Bleaches, however, have one major disadvantage: They dissipate rapidly. So, if you use them, mix up a new batch each time you disinfect. (This rapid dissipation, by the way, is actually a plus. A simple air drying or a quick rinse in sterile [boiled] water will assure you that the bleach will not affect your medicine. Remember, though: Never leave any metal items floating in a bleach solution. The bleach will corrode them.)
No matter how perfect your technique, you can't give a shot until you get the medicine out of its bottle and into the syringe. Like most things, this process is easy as fallin' in a crick once you know how.
First and foremost, IS YOUR SYRINGE CLEAN? "Clean" means not only disinfected but also free from the disinfectant residue itself.
The traditional method of filling a syringe requires that you  shake the bottle of medicine,  hold it upside down,  force the needle through the stopper, and  fill the syringe by pulling back on the plunger. It is then best to  replace the filling needle with another sterilized point before making the injection.
For a quicker fill-up, proceed as above but pull the plunger back before inserting the needle into the bottle.
Then hold the bottle upside down and force a bit of air into the container, pull back again on the plunger to draw out some liquid, and repeat this pumping process until the syringe is filled.
And finally: Always be sure to expel any air in the syringe or needle by holding it point up and squirting out a tiny bit of medicine before making your injection.
The first (and most important) aspect of administering an injection is animal restraint. Trying to treat an unrestrained beast is like trying to change a tire on a moving auto–you're as likely to get run over as you are to accomplish the job you set out to do.
Smaller critters can be held by an assistant while you stick 'em. Remember, though, that an animal's (or a man's, as I can attest) normal response to a sharp object in the rump is to buck, jump, kick, and just generally get the hell away from the pain. It helps to be ready for the inevitable.
Sometimes one person can both hold and inject a small goat, calf, or some such by forcing the little feller or gal against a sturdy fence with a knee while giving him or her a shot in the neck or thigh. A full-sized cow or bull, on the other hand, will require careful restraint techniques. Cattle should be held in a chute or tied to a strong fencepost and forced against the fence itself by a helper. Use a substantial halter or nose lead on each of the larger brutes and tie the animal to a sturdy fencepost rather than the fencing boards or wire. I've seen bulls snap the rope right off a nose lead, and I've watched (usually angrily) while cattle walked through 2 X 4 planks or barbed wire like it wasn't even there.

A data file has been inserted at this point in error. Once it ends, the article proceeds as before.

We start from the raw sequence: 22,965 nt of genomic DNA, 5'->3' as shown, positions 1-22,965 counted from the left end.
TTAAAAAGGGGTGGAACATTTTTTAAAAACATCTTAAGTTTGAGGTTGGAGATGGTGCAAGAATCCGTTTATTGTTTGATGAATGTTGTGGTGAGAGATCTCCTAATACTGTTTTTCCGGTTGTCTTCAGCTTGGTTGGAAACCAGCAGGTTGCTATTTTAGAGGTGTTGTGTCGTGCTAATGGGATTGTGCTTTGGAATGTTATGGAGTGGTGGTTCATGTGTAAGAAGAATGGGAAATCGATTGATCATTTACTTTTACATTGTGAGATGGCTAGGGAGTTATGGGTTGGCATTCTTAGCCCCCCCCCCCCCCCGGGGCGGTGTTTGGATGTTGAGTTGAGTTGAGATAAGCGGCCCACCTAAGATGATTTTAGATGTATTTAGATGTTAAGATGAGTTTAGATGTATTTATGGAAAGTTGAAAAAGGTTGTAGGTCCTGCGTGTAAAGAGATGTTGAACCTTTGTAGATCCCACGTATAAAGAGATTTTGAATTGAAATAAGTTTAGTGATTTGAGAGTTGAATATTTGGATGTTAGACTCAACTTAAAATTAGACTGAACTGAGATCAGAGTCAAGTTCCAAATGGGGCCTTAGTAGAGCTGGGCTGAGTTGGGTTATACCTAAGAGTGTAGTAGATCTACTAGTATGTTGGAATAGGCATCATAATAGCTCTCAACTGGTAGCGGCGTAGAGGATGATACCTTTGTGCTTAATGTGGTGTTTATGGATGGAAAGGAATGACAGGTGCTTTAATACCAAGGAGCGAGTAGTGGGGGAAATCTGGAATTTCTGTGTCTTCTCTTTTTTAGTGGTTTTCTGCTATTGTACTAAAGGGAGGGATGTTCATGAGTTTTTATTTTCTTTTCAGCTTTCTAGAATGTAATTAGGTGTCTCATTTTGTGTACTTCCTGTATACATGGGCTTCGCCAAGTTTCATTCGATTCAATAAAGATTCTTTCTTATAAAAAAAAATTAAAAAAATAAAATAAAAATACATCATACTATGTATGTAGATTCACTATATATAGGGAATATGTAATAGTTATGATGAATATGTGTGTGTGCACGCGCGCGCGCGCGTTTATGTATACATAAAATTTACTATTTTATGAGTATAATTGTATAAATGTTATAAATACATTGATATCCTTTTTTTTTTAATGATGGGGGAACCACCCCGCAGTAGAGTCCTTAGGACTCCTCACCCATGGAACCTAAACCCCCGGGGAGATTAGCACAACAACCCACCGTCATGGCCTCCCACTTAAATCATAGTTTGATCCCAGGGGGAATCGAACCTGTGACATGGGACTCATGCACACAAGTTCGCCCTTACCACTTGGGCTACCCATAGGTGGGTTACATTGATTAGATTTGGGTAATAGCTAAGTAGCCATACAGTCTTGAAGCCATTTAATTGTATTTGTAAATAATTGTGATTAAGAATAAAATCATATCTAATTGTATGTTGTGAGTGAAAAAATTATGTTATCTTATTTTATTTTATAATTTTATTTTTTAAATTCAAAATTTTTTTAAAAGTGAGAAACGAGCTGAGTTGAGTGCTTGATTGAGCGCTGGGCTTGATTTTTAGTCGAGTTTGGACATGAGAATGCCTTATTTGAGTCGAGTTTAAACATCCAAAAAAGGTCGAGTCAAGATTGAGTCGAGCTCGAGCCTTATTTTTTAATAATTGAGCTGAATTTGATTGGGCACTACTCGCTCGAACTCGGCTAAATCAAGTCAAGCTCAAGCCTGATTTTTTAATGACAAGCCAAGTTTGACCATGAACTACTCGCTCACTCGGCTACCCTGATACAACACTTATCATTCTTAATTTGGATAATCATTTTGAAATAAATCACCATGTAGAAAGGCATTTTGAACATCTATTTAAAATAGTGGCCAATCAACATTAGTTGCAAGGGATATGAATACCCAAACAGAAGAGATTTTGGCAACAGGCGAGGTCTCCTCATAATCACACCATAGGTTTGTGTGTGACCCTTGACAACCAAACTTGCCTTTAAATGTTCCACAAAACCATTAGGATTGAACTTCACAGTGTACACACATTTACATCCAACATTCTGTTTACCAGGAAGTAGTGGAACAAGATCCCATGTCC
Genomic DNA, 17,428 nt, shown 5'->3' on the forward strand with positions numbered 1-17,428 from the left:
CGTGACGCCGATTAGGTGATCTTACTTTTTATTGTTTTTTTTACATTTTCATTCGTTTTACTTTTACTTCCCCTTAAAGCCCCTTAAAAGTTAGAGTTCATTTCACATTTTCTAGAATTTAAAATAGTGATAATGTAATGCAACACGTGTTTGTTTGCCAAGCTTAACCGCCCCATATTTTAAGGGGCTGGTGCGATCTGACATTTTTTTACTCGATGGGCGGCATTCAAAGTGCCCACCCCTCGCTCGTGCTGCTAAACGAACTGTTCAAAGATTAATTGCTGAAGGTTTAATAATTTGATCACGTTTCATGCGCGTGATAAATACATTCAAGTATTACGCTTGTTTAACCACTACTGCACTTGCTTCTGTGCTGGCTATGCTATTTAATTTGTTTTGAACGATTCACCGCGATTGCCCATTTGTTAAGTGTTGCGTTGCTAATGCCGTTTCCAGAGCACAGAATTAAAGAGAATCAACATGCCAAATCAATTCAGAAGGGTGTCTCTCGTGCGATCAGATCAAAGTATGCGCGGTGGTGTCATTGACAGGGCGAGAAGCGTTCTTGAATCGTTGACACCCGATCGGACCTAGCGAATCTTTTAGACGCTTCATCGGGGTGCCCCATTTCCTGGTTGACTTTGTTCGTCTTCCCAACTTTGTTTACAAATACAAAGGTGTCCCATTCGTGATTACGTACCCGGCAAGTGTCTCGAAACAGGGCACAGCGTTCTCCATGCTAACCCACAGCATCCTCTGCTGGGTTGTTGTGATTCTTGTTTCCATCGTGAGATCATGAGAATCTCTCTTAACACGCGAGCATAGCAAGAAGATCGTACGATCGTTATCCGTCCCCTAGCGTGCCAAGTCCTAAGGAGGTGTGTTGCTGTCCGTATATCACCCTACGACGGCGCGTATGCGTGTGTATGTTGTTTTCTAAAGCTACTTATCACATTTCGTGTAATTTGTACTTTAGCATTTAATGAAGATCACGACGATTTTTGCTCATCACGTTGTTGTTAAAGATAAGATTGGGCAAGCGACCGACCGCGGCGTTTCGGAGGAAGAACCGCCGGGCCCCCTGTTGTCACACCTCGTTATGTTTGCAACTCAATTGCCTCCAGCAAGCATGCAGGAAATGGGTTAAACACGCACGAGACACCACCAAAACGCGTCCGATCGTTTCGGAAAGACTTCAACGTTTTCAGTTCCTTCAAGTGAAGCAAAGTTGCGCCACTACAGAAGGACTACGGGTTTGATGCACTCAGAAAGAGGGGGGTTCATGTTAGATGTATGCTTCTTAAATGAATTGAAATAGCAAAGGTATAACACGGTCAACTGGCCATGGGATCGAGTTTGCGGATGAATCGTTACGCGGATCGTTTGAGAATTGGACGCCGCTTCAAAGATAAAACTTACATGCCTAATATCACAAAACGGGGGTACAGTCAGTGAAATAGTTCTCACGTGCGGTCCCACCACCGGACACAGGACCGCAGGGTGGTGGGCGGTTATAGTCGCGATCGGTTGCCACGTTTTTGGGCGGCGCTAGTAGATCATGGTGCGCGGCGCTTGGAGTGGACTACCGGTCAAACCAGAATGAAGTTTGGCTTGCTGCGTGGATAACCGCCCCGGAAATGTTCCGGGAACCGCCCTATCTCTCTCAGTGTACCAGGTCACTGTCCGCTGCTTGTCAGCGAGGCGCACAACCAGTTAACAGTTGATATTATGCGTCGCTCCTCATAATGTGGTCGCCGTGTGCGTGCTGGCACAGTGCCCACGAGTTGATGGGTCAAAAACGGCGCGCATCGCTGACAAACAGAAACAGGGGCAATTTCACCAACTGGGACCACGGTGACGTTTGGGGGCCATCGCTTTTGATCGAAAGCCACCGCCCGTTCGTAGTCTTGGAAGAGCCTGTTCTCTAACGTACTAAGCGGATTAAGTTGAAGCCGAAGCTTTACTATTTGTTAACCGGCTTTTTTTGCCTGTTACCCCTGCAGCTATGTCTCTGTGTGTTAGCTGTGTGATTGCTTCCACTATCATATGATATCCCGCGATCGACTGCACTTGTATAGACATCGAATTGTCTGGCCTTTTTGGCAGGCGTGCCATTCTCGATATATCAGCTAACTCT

When there's no alternative you can sometimes take your "patient's" mind off his or her problems with a large mouthful of some particularly favored food. This is possible because many animals can't think over the noise of a growling stomach—a handicap that is not unknown in human beings as well.
OK. Once you've provided yourself with a stationary target, it's time to clean the injection site. To completely disinfect a portion of an animal's anatomy you'd have to shave it and then soak the area in a 70-percent alcohol solution for several hours. Unless you're crazier than most folks, however, you'll settle for something short of perfection. Adequate cleansing can be accomplished by mechanically removing any dirt or crud with soap and water first, and then washing the site again with the alcohol solution.
Now then. It's a good idea at this point to take a minute to "think the way the critter thinks." It's almost certainly going to try to escape the hurt, and since you've restrained the animal and made flight impossible, it just might make an attempt to kick the pain away.
Sound medical practice dictates that one should avoid getting his own leg broken while injecting medication into a beast's caboose region. Station yourself north of any possible southbound hooves by placin' your body firmly against the animal's side or flank area.
Likewise, when a shot is given in the neck region, the front hooves become the logical means of protest. In such a case, press yourself close to the beastie's shoulder before injecting away.